Mum's the word for gospel choir

TOKYO - A choir made up of mothers has been singing gospel songs ahead of Christmas.

On Saturday evening, about 30 members of the Mammy Joy'n Gospel Choir sang "Amazing Grace" at a Christmas tree lighting ceremony held near Nerima Station in Nerima Ward, Tokyo. Many shoppers stopped to listen to their vibrant singing.

The choir was established in 2011 and is based in Nerima and Toshima wards. All 56 members are mothers. Yuumi Yamanobe, an instructor at a vocal school, created the group and recruited members through ward bulletins and the Internet.

There are various theories about the origins of gospel music. Hymns, sung by black people outside whites-only churches, are believed to be the root of gospel music. Yamanobe, who studied music in New York and was able to pop in and sing with gospel choirs there, saw firsthand how churches and gospel music created community bonds.

After Yamanobe returned to Japan, she decided to create a choir for mothers. "Gospel music has energy for living, and I thought mothers would enjoy singing, which could help cheer up their children, families and communities," she said.

Kaoru Sato, a homemaker living in Toshima Ward, took her 8-year-old daughter to one of the choir's concerts in the spring of 2012. After seeing mothers holding their babies, while singing and dancing on the stage, Sato decided to join the choir on the spot.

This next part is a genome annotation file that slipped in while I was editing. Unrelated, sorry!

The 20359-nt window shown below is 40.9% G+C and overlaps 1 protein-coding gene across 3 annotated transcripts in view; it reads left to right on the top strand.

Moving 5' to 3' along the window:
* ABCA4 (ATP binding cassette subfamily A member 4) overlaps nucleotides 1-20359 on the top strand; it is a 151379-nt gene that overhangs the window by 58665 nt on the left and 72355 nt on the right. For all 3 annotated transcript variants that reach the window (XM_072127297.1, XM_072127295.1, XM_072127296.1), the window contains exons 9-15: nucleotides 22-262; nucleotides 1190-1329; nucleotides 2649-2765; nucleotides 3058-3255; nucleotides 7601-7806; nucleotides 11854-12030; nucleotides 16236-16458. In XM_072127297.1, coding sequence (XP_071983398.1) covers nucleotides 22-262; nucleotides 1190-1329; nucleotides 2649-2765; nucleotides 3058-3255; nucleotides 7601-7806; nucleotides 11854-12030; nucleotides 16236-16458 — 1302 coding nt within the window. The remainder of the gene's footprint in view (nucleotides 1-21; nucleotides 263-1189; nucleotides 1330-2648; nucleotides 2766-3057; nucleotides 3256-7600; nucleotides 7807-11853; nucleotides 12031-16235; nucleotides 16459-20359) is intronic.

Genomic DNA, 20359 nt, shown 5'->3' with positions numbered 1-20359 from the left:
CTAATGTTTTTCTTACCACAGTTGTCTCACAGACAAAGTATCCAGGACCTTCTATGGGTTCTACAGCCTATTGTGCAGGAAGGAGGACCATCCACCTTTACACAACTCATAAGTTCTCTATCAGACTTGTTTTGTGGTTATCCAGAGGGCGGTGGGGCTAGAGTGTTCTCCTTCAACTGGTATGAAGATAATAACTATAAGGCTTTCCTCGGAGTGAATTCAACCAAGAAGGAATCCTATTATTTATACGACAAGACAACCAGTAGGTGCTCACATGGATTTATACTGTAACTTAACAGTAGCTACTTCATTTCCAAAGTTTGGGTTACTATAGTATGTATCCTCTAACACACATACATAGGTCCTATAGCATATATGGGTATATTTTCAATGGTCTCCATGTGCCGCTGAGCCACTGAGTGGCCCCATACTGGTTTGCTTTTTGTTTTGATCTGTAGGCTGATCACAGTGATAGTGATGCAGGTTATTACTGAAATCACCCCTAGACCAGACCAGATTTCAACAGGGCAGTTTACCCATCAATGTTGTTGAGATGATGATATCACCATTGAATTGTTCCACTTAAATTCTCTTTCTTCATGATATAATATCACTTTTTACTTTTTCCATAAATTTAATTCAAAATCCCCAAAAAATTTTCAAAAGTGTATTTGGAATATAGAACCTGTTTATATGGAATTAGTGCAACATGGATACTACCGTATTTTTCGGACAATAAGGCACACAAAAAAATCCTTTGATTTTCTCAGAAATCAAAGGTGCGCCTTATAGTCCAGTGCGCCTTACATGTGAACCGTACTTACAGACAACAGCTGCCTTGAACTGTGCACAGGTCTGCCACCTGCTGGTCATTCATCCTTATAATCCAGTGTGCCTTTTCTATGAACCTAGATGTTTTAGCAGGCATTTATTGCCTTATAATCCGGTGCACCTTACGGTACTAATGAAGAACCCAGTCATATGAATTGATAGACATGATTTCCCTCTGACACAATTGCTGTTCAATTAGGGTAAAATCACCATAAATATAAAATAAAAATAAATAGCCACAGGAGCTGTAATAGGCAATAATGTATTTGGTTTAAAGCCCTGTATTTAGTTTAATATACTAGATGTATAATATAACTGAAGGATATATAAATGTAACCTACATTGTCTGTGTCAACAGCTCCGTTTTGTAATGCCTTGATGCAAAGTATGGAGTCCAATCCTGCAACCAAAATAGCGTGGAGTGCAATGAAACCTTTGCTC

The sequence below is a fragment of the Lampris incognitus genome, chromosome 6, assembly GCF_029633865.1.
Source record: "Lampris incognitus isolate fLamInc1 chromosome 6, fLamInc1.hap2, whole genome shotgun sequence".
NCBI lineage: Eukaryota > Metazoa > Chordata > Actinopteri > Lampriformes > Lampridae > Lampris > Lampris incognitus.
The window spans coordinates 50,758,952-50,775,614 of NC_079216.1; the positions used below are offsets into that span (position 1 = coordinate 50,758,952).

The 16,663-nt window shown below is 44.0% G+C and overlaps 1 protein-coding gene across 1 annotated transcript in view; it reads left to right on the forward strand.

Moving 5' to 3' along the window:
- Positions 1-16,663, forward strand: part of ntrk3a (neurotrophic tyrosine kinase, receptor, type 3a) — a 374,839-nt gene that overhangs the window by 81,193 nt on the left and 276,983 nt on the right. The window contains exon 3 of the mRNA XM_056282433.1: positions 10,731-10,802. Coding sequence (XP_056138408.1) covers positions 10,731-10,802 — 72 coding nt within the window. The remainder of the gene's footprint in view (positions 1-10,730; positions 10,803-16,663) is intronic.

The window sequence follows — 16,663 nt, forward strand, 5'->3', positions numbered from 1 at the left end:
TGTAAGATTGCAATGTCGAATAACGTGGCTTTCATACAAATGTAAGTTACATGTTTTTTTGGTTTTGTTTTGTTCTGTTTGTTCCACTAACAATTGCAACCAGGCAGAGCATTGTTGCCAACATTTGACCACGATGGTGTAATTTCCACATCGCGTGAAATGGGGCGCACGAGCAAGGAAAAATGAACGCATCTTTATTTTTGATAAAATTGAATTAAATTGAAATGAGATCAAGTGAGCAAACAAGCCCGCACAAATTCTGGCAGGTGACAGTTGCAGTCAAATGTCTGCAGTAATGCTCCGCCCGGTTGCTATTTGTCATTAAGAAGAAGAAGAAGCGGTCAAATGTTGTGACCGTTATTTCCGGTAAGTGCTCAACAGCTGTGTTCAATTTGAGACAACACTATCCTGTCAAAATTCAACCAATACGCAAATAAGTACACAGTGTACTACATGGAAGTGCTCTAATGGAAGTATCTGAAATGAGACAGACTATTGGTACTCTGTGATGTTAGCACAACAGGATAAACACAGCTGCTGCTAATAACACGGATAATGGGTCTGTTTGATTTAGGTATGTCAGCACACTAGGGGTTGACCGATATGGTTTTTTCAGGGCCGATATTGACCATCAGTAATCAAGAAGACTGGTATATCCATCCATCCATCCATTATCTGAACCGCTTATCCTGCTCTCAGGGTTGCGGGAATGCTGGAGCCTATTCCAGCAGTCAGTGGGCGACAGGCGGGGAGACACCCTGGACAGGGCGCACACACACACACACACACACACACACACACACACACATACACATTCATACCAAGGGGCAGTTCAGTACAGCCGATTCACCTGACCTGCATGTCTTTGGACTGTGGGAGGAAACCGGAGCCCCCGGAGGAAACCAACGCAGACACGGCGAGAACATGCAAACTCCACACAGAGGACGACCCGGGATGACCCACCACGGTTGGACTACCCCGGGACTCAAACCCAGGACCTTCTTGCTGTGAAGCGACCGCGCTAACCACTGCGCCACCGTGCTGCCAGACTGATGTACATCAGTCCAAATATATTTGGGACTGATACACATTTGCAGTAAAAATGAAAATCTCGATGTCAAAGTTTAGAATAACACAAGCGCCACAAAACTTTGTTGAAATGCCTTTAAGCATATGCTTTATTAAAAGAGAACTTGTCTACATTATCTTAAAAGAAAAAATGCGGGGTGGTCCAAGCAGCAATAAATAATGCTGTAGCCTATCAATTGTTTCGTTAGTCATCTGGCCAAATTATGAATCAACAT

When Sato sang "Ue o Muite Aruko," which is popularly known in the English-speaking world as "Sukiyaki," in her first concert at a nursing home in Nerima Ward, an elderly man in a wheelchair wept with joy. She felt that even though she was not a good singer, she could convey her feelings to the audience by singing with emotion.

Megumi Onishi, a homemaker from Nerima Ward, joined the choir to make friends with children in September. Her 1-year-old daughter is cute, but Onishi was so busy taking care of her that she had little time to meet her friends or to spend time by herself. As she felt unhappy, she participated in choir practice with her baby, and other mothers gave her advice on child rearing. Currently, Onishi also enjoys singing while she does housework.

Yamanobe is preparing for the group's next concert. "I'll create an event where both Christian and non-Christians can enjoy our music," she said.